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The Breathing System of Insects

The tracheal breathing system of insects

Insect trachea (x100) © Paul Billiet

Insects do not breathe through their mouths as we do. The do not have lungs and their blood, which is a watery, yellowish liquid, does not carry oxygen and carbon dioxide around their bodies.

Insects have a system of tubes, called tracheae, instead of lungs. These tracheae penetrate right through the insect's body. Air enters the tracheae by pores called spiracles. These spiracles are found on each side of the insect's abdomen. Each segment of the abdomen has a pair of spiracles.

Insect spiracles

Wasp © PaulBilliet

The air passes into the tracheae which branch into smaller and smaller tubes, in a similar way to the bronchioles in our lungs. The tracheae finally come to an end in the tissues which are respiring. Here in the tissues the oxygen is taken from the air in the tracheae. At the same time carbon dioxide enters the tracheae so that it can be expelled from the body.

The process of breathing in insects is slow. Large, active insects, however, may pump their abdomens to help quicken the movement of these gases.

Beetle © Paul Billiet

It is interesting to note that the tracheae are supported by strengthening rings, just like the tracheae in our breathing system. The strengthening rings are made of chitin, which is the same material as we find on the outside of the insect.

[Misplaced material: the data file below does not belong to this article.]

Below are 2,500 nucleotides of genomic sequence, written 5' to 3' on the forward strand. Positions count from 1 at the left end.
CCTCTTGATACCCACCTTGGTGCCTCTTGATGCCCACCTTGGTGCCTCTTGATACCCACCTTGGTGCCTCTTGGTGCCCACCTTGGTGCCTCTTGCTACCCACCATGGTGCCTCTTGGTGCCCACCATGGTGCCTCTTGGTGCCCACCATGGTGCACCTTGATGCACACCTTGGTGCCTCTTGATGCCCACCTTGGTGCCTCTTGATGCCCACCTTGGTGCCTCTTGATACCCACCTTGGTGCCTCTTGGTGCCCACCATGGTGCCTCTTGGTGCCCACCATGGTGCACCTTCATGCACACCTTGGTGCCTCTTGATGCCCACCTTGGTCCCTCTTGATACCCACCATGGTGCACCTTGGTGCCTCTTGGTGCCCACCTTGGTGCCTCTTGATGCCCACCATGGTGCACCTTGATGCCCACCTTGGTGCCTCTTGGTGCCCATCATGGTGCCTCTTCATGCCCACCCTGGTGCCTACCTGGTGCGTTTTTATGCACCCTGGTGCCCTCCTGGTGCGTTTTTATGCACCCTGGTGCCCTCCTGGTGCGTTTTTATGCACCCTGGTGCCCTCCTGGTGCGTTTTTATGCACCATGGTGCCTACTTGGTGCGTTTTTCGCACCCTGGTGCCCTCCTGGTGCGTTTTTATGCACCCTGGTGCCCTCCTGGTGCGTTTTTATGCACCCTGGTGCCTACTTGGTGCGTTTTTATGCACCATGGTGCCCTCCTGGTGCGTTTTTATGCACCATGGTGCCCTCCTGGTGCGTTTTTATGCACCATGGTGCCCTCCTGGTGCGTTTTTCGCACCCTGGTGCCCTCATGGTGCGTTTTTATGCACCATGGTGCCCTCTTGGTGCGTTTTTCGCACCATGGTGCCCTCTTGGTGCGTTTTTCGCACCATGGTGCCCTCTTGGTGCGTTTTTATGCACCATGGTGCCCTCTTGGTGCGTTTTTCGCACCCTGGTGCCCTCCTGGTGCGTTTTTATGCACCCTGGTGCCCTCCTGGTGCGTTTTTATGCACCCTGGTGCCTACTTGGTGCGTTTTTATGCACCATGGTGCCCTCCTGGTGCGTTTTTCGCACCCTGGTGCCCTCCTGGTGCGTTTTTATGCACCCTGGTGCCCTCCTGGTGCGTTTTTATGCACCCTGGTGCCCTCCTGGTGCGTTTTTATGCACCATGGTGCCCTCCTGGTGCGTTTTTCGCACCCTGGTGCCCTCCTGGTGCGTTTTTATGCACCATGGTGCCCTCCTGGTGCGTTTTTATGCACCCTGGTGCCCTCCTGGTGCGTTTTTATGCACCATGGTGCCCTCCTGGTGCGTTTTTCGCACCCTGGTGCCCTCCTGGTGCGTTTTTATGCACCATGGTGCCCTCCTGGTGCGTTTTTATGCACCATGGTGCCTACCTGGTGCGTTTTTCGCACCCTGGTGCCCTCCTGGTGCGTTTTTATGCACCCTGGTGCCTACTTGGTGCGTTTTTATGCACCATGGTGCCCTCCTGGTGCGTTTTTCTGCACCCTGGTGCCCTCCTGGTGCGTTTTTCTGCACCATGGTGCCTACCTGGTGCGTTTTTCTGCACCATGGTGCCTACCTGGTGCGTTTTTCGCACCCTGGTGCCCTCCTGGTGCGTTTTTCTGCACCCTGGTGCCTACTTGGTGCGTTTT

Scientists think that it is the breathing system of insects which keeps them so small. The insect which has the largest body is the Goliath Beetle which lives in the tropics. This beetle is only 15cm long. It is true that some butterflies and moths have wings which make them bigger, but the wings of an insect do not need to be supplied with oxygen. Most insects are less than one centimetre long.

Spiracle Mechanism

Drawing showing insect spiracles © Shirley Burchill

The spiracles on the sides of the insect's body can be closed by valves. It is difficult to drown an insect because, when it is under water, it closes the valves. This prevents water entering the tracheae and, with air in its body, the insect will tend to float.

Insect larva, showing spiracles © Shirley Burchill

How insects ventilate

Bee on flower © Paul Billiet

Small insects and insects which are not very active are able to rely on enough oxygen reaching their tissues through their spiracles. Active insects, however, need to speed up the movement of oxygen to their tissues. They pump their abdomens in and out, using muscles. This helps fresh air to enter the tracheae. A locust tends to move its abdomen lengthwise, making it longer or shorter. A honey bee uses a width-wise movement, making the abdomen wider or narrower.

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